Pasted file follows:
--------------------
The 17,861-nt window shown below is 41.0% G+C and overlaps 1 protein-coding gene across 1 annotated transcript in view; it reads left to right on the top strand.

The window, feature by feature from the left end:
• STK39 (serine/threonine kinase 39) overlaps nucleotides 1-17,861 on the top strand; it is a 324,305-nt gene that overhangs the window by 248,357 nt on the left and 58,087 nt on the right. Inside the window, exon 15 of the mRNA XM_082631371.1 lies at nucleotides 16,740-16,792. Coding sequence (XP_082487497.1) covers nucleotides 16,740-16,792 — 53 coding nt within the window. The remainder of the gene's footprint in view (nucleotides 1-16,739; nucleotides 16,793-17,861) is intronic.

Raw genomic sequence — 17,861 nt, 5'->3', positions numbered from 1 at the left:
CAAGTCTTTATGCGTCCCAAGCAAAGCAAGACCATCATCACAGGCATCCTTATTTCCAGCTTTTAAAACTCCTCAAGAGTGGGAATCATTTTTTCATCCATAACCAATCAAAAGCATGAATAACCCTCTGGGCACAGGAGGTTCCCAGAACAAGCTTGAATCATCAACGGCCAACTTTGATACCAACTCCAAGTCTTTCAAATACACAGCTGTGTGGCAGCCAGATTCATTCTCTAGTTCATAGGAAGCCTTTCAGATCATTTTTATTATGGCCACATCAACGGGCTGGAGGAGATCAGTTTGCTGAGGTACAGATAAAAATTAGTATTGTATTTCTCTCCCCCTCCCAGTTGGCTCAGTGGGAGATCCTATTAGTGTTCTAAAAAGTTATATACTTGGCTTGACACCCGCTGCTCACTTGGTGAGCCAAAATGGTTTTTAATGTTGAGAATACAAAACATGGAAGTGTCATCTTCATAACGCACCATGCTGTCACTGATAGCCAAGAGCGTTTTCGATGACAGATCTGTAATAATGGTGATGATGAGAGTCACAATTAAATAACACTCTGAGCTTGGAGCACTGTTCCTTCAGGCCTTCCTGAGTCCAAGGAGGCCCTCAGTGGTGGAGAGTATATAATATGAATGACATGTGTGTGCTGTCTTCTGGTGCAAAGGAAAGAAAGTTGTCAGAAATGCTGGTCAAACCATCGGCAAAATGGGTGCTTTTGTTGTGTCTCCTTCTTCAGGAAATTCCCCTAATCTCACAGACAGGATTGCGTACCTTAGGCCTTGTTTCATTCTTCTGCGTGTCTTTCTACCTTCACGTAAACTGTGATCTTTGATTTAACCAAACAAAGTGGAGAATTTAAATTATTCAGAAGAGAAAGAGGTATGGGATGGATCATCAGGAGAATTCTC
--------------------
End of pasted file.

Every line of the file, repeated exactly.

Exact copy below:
The 17,861-nt window shown below is 41.0% G+C and overlaps 1 protein-coding gene across 1 annotated transcript in view; it reads left to right on the top strand.

The window, feature by feature from the left end:
• STK39 (serine/threonine kinase 39) overlaps nucleotides 1-17,861 on the top strand; it is a 324,305-nt gene that overhangs the window by 248,357 nt on the left and 58,087 nt on the right. Inside the window, exon 15 of the mRNA XM_082631371.1 lies at nucleotides 16,740-16,792. Coding sequence (XP_082487497.1) covers nucleotides 16,740-16,792 — 53 coding nt within the window. The remainder of the gene's footprint in view (nucleotides 1-16,739; nucleotides 16,793-17,861) is intronic.

Raw genomic sequence — 17,861 nt, 5'->3', positions numbered from 1 at the left:
CAAGTCTTTATGCGTCCCAAGCAAAGCAAGACCATCATCACAGGCATCCTTATTTCCAGCTTTTAAAACTCCTCAAGAGTGGGAATCATTTTTTCATCCATAACCAATCAAAAGCATGAATAACCCTCTGGGCACAGGAGGTTCCCAGAACAAGCTTGAATCATCAACGGCCAACTTTGATACCAACTCCAAGTCTTTCAAATACACAGCTGTGTGGCAGCCAGATTCATTCTCTAGTTCATAGGAAGCCTTTCAGATCATTTTTATTATGGCCACATCAACGGGCTGGAGGAGATCAGTTTGCTGAGGTACAGATAAAAATTAGTATTGTATTTCTCTCCCCCTCCCAGTTGGCTCAGTGGGAGATCCTATTAGTGTTCTAAAAAGTTATATACTTGGCTTGACACCCGCTGCTCACTTGGTGAGCCAAAATGGTTTTTAATGTTGAGAATACAAAACATGGAAGTGTCATCTTCATAACGCACCATGCTGTCACTGATAGCCAAGAGCGTTTTCGATGACAGATCTGTAATAATGGTGATGATGAGAGTCACAATTAAATAACACTCTGAGCTTGGAGCACTGTTCCTTCAGGCCTTCCTGAGTCCAAGGAGGCCCTCAGTGGTGGAGAGTATATAATATGAATGACATGTGTGTGCTGTCTTCTGGTGCAAAGGAAAGAAAGTTGTCAGAAATGCTGGTCAAACCATCGGCAAAATGGGTGCTTTTGTTGTGTCTCCTTCTTCAGGAAATTCCCCTAATCTCACAGACAGGATTGCGTACCTTAGGCCTTGTTTCATTCTTCTGCGTGTCTTTCTACCTTCACGTAAACTGTGATCTTTGATTTAACCAAACAAAGTGGAGAATTTAAATTATTCAGAAGAGAAAGAGGTATGGGATGGATCATCAGGAGAATTCTC